At last follow up, at 6 months, patient had complaints of watering from left eye probably due to obstruction of normal drainage through left naso-lacrimal duct at the level of left inferior turbinate, due to wide surgical excision. Patient was advised left endoscopic dacryocystorhinostomy for the same.


Spindle cell carcinoma (SPCC) is a biphasic tumour, composed of a SCC, could be insitu and/or invasive. It could also show malignant spindle cell appearance, with a mesenchymal appearance, but, it is of epithelial origin. Out of all SCC in head and neck region, it accounts only for 3% [1]. Sarcomatoid tumour has been classified (according to WHO classification of tumours of the oral cavity and oropharynx) under malignant epithelial tumours of Squamous Cell Carcinoma (SCC) and labelled it “Spindle cell carcinoma” (SpCC) [2]. Histopathologically, sarcomatoid carcinoma is a mixture of both carcinoma and sarcoma consisting of differential mesenchymal tissues. SPCC of nasal cavity is observed more commonly in the age group of fifth to sixth decade, with male preponderance (85%) and strongly associated with smoking and alcohol consumption [3]. Our case was of 50-year-old female with no history of addiction to any substance.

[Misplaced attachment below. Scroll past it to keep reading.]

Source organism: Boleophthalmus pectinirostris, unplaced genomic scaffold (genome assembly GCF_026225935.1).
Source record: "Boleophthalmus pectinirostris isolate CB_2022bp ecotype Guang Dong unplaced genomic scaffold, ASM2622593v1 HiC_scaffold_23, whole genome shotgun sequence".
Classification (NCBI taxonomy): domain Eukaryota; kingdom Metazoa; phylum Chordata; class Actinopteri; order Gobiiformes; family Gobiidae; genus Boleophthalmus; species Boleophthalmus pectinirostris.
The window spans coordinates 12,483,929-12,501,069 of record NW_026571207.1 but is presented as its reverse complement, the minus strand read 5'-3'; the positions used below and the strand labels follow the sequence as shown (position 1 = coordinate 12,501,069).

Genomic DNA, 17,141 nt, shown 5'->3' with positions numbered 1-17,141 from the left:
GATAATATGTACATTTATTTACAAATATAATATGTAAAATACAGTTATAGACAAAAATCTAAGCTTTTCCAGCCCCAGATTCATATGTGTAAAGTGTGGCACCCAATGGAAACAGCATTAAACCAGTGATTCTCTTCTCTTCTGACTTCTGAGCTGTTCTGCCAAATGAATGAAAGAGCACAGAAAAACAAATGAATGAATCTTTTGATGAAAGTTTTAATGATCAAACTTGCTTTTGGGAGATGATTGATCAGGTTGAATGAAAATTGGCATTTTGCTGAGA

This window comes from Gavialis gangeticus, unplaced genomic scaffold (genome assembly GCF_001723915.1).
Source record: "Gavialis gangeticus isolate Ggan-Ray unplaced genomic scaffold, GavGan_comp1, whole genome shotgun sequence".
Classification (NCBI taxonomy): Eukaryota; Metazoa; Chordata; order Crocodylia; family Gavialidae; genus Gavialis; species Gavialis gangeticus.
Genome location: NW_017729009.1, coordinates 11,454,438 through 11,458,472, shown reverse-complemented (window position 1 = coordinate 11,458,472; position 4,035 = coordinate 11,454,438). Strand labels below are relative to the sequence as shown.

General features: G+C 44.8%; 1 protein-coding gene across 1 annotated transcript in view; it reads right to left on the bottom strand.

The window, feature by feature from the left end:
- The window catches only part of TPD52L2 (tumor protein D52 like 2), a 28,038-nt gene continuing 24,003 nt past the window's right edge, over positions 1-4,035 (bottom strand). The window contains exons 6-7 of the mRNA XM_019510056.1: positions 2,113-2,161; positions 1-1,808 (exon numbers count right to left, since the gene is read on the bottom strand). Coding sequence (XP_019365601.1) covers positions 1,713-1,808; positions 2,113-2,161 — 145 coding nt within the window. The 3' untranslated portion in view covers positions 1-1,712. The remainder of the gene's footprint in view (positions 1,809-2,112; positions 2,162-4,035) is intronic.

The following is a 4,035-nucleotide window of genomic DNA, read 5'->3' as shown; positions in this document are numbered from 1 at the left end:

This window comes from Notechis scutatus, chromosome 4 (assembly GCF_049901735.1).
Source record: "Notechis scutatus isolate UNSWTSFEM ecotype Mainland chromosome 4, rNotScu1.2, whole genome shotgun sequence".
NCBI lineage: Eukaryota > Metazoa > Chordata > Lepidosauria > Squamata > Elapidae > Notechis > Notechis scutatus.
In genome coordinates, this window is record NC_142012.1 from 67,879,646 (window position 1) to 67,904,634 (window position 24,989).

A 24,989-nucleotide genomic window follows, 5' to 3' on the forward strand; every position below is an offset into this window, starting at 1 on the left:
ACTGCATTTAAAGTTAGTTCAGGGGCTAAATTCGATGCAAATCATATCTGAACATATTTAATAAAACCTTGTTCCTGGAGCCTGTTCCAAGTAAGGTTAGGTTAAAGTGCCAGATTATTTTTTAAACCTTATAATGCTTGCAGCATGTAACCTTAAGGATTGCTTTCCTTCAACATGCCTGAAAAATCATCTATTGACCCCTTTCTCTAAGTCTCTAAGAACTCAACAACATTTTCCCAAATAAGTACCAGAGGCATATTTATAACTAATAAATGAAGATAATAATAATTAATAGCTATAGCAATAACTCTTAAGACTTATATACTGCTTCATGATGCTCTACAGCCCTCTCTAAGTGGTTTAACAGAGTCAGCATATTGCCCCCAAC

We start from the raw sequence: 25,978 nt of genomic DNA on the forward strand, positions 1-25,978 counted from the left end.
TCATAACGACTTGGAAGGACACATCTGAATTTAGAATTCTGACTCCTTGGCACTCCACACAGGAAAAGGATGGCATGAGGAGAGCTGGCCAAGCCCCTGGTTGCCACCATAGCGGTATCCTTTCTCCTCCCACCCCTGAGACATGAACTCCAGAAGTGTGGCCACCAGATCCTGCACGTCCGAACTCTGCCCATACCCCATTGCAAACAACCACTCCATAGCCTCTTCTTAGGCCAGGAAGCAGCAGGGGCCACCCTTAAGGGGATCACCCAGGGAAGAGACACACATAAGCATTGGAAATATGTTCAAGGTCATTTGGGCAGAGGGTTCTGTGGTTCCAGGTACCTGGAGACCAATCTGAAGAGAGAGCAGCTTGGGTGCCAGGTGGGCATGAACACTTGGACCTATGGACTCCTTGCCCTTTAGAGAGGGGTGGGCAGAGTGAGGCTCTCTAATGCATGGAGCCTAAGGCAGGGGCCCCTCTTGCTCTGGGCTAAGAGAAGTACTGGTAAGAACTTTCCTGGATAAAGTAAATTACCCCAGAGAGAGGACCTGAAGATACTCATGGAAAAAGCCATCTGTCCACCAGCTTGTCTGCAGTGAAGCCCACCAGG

The common sites of involvement are larynx (particularly the vocal cords) and hypo pharynx [4]. Less common sites include the oropharynx, sinuses, and nasal cavity [57]. In our case patient had spindle cell carcinoma of nasal cavity.

Clinically they tend to present at locally advanced stage, with most tumours being T3 or T4 at presentation and pursuing an aggressive course [8]. At the time of presentation our patient had T3 tumour with no cervical lymphadenopathy.

Review of literature shows such type of tumour to be managed by wide local excision along with radiotherapy and/or chemotherapy [9,10]. We removed the nasal mass by wide excision, partial palatectomy by facial degloving approach and reconstruction with naso-labial flap.

If the patient presents at advanced stage, then surgery is not feasible. In such cases alternative treatment plan would be chemotherapy or radiotherapy. Cisplastin based chemotherapy could be tried as a part of newer alternative strategy [11].


SpCC is a rare yet aggressive tumour associated with poor prognosis. Literature does not show any definite treatment protocols. Our experience is that surgical excision of such tumour should be done followed by radiotherapy or chemotherapy if required to improve overall treatment results.